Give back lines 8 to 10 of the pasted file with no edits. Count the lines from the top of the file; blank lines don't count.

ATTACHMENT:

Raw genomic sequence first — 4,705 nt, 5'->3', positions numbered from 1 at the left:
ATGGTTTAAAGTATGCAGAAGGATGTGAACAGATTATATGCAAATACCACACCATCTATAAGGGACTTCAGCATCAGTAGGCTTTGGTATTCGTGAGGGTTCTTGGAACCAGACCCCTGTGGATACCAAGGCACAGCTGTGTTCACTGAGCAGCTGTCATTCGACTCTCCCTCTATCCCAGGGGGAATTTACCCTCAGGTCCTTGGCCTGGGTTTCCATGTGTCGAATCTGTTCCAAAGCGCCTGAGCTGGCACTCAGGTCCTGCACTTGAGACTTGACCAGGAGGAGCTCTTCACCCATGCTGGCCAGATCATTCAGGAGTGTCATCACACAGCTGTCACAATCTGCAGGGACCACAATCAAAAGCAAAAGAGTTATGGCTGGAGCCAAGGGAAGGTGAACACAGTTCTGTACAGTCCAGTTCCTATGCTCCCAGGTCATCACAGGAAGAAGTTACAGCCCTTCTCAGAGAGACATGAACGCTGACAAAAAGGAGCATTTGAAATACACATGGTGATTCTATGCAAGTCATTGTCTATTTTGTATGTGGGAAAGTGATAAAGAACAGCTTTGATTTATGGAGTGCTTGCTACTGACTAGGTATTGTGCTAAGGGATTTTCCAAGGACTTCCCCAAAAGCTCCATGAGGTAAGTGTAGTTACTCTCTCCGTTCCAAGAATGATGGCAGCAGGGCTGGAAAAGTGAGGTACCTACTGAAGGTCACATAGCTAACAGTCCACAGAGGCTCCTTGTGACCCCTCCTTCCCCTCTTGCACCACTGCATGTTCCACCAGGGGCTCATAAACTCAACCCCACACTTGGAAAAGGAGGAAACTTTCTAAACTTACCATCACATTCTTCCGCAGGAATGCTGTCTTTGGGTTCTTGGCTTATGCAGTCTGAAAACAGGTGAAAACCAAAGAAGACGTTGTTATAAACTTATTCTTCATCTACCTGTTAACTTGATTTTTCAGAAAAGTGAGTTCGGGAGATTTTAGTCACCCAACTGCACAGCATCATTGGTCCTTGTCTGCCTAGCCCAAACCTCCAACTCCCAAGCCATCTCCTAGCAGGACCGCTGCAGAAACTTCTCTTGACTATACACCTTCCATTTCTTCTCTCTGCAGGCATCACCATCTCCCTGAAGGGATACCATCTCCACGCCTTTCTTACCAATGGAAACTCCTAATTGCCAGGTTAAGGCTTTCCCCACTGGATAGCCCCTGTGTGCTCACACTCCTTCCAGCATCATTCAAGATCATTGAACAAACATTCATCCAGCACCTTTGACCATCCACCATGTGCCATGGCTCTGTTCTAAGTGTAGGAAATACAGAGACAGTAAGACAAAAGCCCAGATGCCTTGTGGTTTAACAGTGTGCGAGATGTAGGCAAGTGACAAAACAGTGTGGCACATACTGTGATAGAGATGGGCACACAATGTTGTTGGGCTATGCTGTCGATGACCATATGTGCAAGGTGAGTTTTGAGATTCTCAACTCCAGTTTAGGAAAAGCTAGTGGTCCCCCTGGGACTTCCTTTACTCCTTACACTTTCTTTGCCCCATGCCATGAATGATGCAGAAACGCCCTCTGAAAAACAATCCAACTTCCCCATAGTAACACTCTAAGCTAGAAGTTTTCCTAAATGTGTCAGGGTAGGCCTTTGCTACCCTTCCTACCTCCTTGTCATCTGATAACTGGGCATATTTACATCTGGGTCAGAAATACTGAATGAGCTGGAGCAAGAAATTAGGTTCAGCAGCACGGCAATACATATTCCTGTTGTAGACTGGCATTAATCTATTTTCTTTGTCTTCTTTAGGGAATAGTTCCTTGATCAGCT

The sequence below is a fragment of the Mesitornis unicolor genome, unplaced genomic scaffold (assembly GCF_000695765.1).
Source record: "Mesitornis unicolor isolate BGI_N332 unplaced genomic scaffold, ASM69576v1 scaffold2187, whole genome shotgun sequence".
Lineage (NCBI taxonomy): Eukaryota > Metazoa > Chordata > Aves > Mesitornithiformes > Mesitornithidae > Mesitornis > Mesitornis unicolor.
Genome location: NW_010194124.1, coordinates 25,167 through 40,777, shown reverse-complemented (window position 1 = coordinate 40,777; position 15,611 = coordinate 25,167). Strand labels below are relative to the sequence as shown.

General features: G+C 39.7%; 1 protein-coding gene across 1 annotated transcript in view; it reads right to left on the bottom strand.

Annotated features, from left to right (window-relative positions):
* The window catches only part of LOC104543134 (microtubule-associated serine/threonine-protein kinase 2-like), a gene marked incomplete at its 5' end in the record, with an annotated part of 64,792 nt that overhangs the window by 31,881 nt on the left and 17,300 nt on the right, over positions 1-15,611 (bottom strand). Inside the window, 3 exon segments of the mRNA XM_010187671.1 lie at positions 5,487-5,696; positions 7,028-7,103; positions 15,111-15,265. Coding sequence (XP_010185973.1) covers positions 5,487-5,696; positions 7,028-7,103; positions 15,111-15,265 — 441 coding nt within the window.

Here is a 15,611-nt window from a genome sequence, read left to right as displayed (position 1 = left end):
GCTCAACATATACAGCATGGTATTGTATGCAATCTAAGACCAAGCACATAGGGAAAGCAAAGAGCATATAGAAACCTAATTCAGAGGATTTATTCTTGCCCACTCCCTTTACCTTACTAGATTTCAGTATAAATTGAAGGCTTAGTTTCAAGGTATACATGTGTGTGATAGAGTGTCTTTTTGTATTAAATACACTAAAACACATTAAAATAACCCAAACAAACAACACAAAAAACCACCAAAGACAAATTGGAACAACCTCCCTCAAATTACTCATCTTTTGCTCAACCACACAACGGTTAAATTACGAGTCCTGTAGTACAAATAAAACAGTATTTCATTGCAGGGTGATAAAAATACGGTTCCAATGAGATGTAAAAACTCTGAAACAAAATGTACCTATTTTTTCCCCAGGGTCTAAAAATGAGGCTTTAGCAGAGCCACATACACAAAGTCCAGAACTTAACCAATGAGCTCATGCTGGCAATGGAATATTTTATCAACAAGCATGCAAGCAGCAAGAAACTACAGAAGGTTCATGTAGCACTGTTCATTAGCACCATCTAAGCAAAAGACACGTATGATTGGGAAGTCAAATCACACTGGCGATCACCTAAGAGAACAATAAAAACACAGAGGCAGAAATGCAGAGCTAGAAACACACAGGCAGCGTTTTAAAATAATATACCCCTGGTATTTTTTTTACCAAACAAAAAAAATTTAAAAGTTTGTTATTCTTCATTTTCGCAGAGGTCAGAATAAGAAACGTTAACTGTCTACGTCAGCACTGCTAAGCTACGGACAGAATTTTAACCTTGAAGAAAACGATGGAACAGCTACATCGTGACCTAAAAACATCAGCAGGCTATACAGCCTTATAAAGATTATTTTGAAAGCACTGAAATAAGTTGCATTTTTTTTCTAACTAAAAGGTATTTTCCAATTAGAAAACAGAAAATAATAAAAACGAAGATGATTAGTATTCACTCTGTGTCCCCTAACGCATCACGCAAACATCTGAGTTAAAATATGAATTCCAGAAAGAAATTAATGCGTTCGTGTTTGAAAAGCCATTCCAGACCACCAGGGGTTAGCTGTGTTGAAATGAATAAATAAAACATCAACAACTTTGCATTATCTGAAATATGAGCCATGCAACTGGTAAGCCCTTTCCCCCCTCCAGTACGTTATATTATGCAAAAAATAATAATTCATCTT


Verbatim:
Annotated features, from left to right (window-relative positions):
* The window catches only part of LOC104543134 (microtubule-associated serine/threonine-protein kinase 2-like), a gene marked incomplete at its 5' end in the record, with an annotated part of 64,792 nt that overhangs the window by 31,881 nt on the left and 17,300 nt on the right, over positions 1-15,611 (bottom strand). Inside the window, 3 exon segments of the mRNA XM_010187671.1 lie at positions 5,487-5,696; positions 7,028-7,103; positions 15,111-15,265. Coding sequence (XP_010185973.1) covers positions 5,487-5,696; positions 7,028-7,103; positions 15,111-15,265 — 441 coding nt within the window.

Here is a 15,611-nt window from a genome sequence, read left to right as displayed (position 1 = left end):